- AB InBev used part of its relatively big ad spend during this year's Super Bowl to tout the fact that Bud Light doesn't use corn syrup. The spot showed a medieval-era group pulling a gigantic barrel labeled "CORN SYRUP" to castles representing rival brands Miller and Coors, where it's finally accepted by the latter.
- Besides drawing attention to its own brand's lack of corn syrup and slamming Miller Lite and Coors Light for using it, AB InBev attracted pushback from the corn industry, which felt the brewing giant was trying to call out corn syrup as an undesirable ingredient. The National Corn Growers Association (NCGA) said in a tweet it was "disappointed" in AB InBev for the Super Bowl spot, and the group threw some appreciative words at Miller and Coors.
- In response, MillerCoors purchased a full-page advertisement in The New York Times to slam Bud Light and highlight that its beer is made with corn syrup. "We’d like to thank our competitors for taking the time and money to point out this exciting fact to such a large, national audience not once, but twice," the ad reads.
No doubt AB InBev thought the ad would be a creative way of focusing on Bud Light's lack of corn syrup as a marketing advantage — and it probably is in some circles. But it certainly wasn't a welcome message to the nation's corn growers, who took great exception to what they considered an unfair slur upon their product.
Kevin Ross, a NCGA vice president, tweeted out a video showing him pouring Bud Light down the sink and including these words: "Bud Light, if you’re not standing with corn farmers, we’re not standing with you." The world's largest brewer then found itself defending the ad and having to clarify its purpose.
The company also indirectly apologized to the corn industry in a statement sent to CNBC:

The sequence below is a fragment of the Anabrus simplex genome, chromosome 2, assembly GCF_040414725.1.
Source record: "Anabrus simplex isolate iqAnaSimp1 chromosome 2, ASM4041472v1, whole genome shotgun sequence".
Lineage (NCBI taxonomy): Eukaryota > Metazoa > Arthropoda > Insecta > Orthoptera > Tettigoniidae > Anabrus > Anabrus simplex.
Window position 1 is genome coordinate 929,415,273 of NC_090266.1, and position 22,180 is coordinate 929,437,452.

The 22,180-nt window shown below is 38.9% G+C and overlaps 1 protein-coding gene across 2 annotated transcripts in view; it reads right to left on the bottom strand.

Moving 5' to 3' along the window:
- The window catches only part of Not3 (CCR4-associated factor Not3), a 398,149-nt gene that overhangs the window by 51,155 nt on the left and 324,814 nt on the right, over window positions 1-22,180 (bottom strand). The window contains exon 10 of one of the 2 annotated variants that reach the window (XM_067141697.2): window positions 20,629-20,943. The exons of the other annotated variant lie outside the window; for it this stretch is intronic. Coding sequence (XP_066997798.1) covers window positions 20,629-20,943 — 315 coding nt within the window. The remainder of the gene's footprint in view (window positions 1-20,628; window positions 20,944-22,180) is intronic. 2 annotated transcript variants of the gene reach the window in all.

"Last year, Anheuser-Busch purchased more than 1 billion pounds of corn ingredients," the statement said. "We fully support corn growers and will continue to invest in the corn industry. Bud Light's Super Bowl commercials are only meant to point out a key difference in Bud Light from some other light beers. This effort is to provide consumers transparency and elevate the beer category."
Chances are AB InBev wanted to emphasize that Bud Light only contains four ingredients — water, barley, rice and hops — which the company recently started prominently displaying on each can, along with the calories and carbs per serving. That's a smart marketing approach since many consumers are looking for transparency in foods and beverages, and they might be more willing to give Bud Light their business if they knew it doesn't use corn syrup — undoubtedly the company's goal with the Super Bowl ad.
But AB InBev may be living in a glass house — a point its competitors were happy to point out. MillerCoors hit back with a tweet that it's proud of its beers. "We're also proud that none of our products include any high fructose corn syrup, while a number of Anheuser-Busch products do. And Miller Lite has fewer calories, fewer carbs and more taste than Bud Light," the company tweeted. Then MillerCoors took it a step further by placing The New York Times ad. Its CEO also issued a strong statement.
"Bud Light is starting this fight for one simple reason. They are scared. Coors Light and Miller Lite are making inroads and Bud Light doesn't have an answer. We’re getting under the competition’s skin, and we’re ready to take more of their market share too," MillerCoors CEO Gavin Hattersley said in Behind Beer, a blog owned by the company.
The controversy has fanned a longstanding debate over whether corn syrup is healthy. According to The New York Times, it doesn't matter if corn syrup is used during fermentation because yeast converts whatever type of sugar is used into alcohol. Consequently, it's more important to know the alcohol content and final carb content, the newspaper said. Still, the connection between corn syrup and obesity has helped drive down its use in the past few years, and some manufacturers — including PepsiCo and Kraft Heinz — have switched back to using regular sugar.
While this probably wasn't the kind of attention AB InBev was hoping to attract for its Bud Light brand, the dispute around the Super Bowl ad could end up being a positive if it prompts more consumers to buy American beer. The industry has been in a serious slump, with total U.S. volume dropping for five years straight. AB InBev posted a 0.5% third-quarter revenue drop in its U.S. market, with Bud Light and Budweiser both losing market share. The company said it would cut its dividend in half in order to improve its financial situation.
Sometimes any publicity is better than none, so as long as consumers remember the name and some of them reach more often for Bud Light, the company may come out of this advertising misstep a little wiser but none the worse for wear. As usual, only time will tell.